Even so, on arriving at Cadbury Castle I could see why such sober heads as Leslie Alcock, who had excavated here in the 1960s, should have succumbed to its charm: the ring of trees around the banked hill; the approach up through them along a hollow way; the emergence onto a plateau commanding views across to the Somerset Levels and Glastonbury. Moreover it was close to the River Cam, and had the villages of West Camel and Queen Camel just to the west, so encouraging the identification with 'Camelot'.
When Alcock excavated here, he established that the hill-fort was built in the Bronze Age, with later Iron Age usage, and that it was substantially enlarged and occupied just after the Roman withdrawal from Britain in the fifth century - much more so than other comparable hill-forts. The fifth century was precisely when Arthur was supposed to have emerged to lead the British against the Anglo-Saxons.
With great good luck, Alcock discovered a 'Great Hall' from this period, measuring some sixty-five feet long; good luck, in that his team of archaeologists allowed themselves only a relatively small part of the plateau to excavate, so to find anything was providential. Perhaps it was this that tipped Alcock over the edge into making the identification with King Arthur, which brought Cadbury Castle to world wide attention at a time, the late 1960s, when a generation were searching for a lost and future king. It cost him a great deal of respect from his peers, who questioned the historicity of Arthur. There are no contemporary accounts of his reign and the first chronicle describing his deeds dates from 600 years later - but then argued Alcock, there are hardly any fifth-century contemporary accounts in the first place..."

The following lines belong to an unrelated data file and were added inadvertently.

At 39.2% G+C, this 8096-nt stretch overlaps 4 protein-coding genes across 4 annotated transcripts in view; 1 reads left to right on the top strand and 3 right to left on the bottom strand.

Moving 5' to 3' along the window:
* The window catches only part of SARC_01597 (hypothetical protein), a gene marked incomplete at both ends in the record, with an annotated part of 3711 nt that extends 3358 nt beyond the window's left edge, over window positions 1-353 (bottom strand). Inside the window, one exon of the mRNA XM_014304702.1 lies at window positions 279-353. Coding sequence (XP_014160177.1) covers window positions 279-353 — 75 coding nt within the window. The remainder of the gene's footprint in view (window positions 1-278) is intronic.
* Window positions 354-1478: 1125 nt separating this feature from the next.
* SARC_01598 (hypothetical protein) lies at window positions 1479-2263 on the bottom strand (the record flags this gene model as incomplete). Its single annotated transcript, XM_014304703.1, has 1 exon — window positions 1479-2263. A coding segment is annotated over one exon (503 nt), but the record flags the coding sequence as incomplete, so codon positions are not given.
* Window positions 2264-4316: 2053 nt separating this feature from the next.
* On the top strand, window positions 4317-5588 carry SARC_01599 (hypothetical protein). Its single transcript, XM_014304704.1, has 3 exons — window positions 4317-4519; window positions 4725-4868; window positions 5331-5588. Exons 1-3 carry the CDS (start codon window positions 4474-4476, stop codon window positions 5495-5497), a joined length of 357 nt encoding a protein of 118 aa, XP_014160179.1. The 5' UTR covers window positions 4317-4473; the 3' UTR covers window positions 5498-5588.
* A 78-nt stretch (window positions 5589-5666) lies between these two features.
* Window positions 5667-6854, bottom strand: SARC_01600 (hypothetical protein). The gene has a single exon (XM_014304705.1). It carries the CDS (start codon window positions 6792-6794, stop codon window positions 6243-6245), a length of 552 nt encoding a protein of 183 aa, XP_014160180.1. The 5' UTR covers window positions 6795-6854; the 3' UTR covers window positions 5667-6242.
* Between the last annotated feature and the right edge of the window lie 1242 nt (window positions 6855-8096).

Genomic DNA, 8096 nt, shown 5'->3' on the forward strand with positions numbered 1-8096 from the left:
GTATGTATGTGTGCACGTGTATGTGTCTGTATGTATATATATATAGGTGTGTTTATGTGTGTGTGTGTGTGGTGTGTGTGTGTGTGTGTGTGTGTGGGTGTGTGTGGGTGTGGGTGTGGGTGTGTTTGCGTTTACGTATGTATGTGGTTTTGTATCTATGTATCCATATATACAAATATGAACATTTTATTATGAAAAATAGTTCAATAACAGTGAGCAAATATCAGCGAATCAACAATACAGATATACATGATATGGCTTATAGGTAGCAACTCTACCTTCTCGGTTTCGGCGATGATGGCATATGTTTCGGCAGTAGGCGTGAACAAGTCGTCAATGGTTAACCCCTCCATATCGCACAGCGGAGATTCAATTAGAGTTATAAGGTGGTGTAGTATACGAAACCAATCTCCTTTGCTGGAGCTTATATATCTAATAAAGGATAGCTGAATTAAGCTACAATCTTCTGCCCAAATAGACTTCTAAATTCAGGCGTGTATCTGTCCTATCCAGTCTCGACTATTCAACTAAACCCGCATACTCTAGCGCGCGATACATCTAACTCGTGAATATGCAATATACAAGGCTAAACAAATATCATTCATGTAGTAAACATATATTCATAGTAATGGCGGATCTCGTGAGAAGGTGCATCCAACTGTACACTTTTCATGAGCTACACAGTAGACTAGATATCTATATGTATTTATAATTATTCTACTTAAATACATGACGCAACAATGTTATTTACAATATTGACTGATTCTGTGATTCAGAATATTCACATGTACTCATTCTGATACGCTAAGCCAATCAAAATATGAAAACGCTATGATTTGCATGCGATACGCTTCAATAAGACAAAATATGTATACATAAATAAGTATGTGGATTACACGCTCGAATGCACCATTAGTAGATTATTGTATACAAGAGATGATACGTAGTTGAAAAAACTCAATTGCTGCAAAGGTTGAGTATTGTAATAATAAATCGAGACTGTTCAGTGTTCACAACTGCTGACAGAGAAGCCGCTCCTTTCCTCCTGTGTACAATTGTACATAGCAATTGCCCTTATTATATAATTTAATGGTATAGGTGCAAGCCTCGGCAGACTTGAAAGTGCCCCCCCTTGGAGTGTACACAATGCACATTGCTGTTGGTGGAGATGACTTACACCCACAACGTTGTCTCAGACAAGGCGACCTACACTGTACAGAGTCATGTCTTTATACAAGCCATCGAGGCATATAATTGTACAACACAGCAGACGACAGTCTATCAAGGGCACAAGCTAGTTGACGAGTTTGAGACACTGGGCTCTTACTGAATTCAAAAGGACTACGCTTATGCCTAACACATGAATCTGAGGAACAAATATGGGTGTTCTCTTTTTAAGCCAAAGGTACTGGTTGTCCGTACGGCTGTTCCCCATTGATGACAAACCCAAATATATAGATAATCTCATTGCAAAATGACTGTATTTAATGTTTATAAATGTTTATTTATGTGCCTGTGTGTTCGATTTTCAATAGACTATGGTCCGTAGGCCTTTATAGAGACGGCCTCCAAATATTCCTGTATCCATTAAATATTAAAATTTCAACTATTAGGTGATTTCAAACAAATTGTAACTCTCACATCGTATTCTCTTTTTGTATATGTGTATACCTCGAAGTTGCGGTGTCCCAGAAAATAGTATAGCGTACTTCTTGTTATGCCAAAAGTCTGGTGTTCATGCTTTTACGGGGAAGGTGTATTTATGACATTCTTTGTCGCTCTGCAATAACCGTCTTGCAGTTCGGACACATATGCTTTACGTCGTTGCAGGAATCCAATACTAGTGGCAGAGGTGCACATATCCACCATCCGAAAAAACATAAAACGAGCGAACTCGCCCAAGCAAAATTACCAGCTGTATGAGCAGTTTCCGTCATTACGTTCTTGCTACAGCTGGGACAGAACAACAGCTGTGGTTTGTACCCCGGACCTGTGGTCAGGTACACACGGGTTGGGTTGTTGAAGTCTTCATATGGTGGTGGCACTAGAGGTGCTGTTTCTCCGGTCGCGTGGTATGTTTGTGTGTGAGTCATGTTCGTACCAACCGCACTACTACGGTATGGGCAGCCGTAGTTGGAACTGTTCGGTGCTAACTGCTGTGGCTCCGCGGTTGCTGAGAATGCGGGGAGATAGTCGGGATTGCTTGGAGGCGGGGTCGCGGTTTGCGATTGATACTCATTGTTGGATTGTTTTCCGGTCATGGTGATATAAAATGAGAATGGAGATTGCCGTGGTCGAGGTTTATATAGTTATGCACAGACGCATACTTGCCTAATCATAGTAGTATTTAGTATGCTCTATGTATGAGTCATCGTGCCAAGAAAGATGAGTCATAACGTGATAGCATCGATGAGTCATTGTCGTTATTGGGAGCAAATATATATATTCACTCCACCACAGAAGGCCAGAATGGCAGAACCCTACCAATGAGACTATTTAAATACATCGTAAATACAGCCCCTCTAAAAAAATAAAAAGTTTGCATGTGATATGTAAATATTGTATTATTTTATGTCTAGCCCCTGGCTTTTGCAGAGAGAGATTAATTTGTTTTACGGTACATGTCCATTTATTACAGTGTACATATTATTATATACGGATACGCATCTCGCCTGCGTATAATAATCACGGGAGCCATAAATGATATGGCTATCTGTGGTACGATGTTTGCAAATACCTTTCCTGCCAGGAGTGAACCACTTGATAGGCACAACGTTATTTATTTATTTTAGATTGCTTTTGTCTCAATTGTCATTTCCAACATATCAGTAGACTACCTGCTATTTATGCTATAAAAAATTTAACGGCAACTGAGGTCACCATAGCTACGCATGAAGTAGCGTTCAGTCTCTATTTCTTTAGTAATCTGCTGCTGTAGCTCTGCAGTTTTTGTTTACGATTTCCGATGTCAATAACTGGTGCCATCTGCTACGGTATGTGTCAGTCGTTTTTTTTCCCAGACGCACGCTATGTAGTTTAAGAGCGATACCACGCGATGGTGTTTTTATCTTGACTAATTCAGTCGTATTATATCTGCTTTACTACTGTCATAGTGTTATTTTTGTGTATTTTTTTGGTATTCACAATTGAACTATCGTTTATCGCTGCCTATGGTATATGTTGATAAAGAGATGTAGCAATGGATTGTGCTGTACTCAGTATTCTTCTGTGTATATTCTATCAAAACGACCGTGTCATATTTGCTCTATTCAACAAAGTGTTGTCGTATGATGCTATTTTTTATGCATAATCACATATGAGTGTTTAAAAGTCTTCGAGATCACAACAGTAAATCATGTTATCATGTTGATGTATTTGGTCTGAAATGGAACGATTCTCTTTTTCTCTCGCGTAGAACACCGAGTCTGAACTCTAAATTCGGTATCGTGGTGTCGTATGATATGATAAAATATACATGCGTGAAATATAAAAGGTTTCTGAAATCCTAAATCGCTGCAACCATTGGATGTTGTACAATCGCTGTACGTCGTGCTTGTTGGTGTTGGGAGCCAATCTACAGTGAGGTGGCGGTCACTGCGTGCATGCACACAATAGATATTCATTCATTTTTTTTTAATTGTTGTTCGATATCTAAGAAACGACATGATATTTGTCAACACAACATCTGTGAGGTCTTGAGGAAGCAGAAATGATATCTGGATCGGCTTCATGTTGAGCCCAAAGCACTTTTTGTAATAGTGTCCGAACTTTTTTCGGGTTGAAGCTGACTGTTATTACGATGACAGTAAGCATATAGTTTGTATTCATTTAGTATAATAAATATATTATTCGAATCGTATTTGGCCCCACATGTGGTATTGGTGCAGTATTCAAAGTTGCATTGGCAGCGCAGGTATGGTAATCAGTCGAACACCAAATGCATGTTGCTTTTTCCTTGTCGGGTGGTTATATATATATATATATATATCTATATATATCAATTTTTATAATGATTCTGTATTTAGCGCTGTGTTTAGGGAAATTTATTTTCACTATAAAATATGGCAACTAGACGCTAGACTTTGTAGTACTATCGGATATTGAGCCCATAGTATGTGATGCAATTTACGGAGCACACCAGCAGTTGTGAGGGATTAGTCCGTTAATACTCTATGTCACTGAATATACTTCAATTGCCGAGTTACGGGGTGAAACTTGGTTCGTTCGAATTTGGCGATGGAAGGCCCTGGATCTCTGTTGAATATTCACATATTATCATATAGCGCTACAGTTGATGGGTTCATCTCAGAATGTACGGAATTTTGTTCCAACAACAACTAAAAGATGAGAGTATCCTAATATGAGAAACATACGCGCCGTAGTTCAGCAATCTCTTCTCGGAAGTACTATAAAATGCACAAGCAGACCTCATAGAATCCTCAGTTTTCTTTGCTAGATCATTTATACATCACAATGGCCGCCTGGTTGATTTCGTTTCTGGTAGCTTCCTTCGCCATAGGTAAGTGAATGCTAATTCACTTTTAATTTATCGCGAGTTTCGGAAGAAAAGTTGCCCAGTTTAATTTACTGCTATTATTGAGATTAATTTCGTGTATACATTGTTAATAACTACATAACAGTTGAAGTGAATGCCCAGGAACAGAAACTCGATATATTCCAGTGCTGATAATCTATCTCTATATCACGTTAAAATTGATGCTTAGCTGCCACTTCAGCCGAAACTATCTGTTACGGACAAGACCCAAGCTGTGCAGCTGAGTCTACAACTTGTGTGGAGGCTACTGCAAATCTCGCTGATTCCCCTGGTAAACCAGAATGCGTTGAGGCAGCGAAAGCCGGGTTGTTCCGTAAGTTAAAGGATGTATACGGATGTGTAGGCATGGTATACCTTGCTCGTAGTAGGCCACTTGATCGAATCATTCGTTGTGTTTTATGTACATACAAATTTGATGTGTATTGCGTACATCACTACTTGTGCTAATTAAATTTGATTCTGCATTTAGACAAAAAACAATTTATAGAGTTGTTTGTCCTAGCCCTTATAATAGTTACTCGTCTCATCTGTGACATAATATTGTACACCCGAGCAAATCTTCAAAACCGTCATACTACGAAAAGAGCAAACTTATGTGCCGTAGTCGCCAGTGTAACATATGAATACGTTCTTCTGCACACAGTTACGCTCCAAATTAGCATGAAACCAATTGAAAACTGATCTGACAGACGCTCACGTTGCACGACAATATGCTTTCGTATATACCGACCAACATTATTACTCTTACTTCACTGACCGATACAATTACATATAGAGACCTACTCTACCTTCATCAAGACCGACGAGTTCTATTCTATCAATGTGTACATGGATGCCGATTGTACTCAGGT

Taken from: The Green Road Into The Trees - A Walk Through England by Hugh Thomson

Kingston Russell (Stone Circle) — Miscellaneous